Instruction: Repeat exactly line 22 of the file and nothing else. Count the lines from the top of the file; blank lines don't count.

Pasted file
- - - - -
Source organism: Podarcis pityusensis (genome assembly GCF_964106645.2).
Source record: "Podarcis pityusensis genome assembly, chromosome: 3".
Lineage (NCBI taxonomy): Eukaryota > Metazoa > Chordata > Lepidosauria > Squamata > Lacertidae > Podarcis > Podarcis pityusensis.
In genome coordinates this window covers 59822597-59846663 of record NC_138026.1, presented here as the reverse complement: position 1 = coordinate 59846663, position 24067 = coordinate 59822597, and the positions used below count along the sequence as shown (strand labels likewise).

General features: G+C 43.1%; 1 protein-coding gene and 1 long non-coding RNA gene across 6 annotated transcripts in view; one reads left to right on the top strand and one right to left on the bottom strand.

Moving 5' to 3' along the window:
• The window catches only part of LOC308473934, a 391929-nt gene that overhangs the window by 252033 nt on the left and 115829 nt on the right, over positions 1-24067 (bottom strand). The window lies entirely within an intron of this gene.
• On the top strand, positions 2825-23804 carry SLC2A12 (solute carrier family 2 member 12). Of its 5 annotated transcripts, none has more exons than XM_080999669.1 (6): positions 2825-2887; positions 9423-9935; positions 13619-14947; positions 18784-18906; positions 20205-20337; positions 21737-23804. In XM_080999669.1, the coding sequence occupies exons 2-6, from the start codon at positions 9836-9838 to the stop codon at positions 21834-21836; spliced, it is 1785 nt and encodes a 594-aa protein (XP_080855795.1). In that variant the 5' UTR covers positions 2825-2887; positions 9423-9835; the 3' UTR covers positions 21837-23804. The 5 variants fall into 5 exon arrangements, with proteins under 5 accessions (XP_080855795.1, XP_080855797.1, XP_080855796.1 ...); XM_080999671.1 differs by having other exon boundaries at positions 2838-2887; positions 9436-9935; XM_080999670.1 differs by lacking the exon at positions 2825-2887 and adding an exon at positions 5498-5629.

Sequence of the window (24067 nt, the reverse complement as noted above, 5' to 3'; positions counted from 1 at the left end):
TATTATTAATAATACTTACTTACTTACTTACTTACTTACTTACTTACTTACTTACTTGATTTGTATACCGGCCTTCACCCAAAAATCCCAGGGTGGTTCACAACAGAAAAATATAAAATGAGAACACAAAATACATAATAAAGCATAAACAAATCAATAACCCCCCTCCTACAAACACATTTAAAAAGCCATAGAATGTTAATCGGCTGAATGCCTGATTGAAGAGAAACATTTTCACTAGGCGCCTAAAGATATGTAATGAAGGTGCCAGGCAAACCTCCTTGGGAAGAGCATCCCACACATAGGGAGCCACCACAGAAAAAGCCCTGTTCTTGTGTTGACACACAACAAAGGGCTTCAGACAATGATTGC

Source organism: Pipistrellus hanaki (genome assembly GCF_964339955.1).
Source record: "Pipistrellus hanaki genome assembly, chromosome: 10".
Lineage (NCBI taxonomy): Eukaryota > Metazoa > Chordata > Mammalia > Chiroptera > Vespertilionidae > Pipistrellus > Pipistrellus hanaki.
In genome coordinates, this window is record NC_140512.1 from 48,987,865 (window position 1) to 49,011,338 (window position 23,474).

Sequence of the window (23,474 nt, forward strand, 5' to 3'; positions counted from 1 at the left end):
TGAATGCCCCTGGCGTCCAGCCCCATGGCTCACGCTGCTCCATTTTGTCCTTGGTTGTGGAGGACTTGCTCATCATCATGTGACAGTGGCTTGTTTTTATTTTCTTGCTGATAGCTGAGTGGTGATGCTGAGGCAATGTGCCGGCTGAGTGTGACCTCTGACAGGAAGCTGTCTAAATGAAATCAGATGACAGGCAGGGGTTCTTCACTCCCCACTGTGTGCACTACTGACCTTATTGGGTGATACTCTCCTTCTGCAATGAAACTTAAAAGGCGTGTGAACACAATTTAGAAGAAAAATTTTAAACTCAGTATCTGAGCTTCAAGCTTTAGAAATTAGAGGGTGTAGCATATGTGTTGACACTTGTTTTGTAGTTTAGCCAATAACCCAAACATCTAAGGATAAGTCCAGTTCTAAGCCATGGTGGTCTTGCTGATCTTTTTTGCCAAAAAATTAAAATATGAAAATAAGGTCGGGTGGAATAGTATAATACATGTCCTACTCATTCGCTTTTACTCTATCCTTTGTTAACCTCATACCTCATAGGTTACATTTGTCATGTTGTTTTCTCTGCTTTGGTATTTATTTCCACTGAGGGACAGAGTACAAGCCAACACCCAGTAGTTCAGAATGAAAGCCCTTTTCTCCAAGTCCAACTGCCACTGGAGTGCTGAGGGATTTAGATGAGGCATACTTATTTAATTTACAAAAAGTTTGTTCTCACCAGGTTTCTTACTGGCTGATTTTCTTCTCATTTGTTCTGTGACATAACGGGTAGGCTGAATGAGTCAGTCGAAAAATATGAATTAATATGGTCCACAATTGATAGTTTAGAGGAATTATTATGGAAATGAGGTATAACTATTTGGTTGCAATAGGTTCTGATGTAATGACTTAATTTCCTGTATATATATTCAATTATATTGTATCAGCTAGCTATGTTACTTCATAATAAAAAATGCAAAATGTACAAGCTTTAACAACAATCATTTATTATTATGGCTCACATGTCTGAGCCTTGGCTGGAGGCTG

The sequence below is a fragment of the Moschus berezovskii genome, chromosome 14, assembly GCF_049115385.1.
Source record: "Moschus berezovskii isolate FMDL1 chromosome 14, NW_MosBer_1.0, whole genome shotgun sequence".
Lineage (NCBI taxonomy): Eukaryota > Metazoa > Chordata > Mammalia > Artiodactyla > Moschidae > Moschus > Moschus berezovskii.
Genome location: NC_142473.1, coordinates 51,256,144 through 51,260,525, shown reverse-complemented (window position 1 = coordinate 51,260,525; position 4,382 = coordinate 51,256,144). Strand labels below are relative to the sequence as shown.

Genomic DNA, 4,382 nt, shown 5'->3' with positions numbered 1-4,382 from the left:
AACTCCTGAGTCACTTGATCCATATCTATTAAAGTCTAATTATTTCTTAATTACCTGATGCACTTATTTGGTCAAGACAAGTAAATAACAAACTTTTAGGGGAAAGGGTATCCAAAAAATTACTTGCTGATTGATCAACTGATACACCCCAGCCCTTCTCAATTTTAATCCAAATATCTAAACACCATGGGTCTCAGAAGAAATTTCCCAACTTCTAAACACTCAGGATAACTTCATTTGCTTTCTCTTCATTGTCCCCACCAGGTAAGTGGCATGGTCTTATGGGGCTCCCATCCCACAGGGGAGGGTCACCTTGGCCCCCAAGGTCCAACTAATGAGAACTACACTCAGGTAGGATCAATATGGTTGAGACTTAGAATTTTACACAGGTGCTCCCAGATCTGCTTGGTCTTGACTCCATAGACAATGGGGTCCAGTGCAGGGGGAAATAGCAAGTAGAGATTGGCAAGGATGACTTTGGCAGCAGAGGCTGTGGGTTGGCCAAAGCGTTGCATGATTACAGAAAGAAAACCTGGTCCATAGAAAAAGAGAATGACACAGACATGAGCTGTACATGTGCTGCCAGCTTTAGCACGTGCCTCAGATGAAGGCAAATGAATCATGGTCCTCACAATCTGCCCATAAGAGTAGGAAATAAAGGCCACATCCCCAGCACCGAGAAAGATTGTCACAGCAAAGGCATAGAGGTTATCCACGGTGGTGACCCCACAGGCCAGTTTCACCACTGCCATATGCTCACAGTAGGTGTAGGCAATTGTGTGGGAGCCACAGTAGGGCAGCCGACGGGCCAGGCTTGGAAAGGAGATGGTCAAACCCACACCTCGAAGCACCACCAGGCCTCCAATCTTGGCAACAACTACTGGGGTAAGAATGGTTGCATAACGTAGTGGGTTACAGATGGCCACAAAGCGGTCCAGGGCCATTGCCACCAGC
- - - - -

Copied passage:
AACTCCTGAGTCACTTGATCCATATCTATTAAAGTCTAATTATTTCTTAATTACCTGATGCACTTATTTGGTCAAGACAAGTAAATAACAAACTTTTAGGGGAAAGGGTATCCAAAAAATTACTTGCTGATTGATCAACTGATACACCCCAGCCCTTCTCAATTTTAATCCAAATATCTAAACACCATGGGTCTCAGAAGAAATTTCCCAACTTCTAAACACTCAGGATAACTTCATTTGCTTTCTCTTCATTGTCCCCACCAGGTAAGTGGCATGGTCTTATGGGGCTCCCATCCCACAGGGGAGGGTCACCTTGGCCCCCAAGGTCCAACTAATGAGAACTACACTCAGGTAGGATCAATATGGTTGAGACTTAGAATTTTACACAGGTGCTCCCAGATCTGCTTGGTCTTGACTCCATAGACAATGGGGTCCAGTGCAGGGGGAAATAGCAAGTAGAGATTGGCAAGGATGACTTTGGCAGCAGAGGCTGTGGGTTGGCCAAAGCGTTGCATGATTACAGAAAGAAAACCTGGTCCATAGAAAAAGAGAATGACACAGACATGAGCTGTACATGTGCTGCCAGCTTTAGCACGTGCCTCAGATGAAGGCAAATGAATCATGGTCCTCACAATCTGCCCATAAGAGTAGGAAATAAAGGCCACATCCCCAGCACCGAGAAAGATTGTCACAGCAAAGGCATAGAGGTTATCCACGGTGGTGACCCCACAGGCCAGTTTCACCACTGCCATATGCTCACAGTAGGTGTAGGCAATTGTGTGGGAGCCACAGTAGGGCAGCCGACGGGCCAGGCTTGGAAAGGAGATGGTCAAACCCACACCTCGAAGCACCACCAGGCCTCCAATCTTGGCAACAACTACTGGGGTAAGAATGGTTGCATAACGTAGTGGGTTACAGATGGCCACAAAGCGGTCCAGGGCCATTGCCACCAGC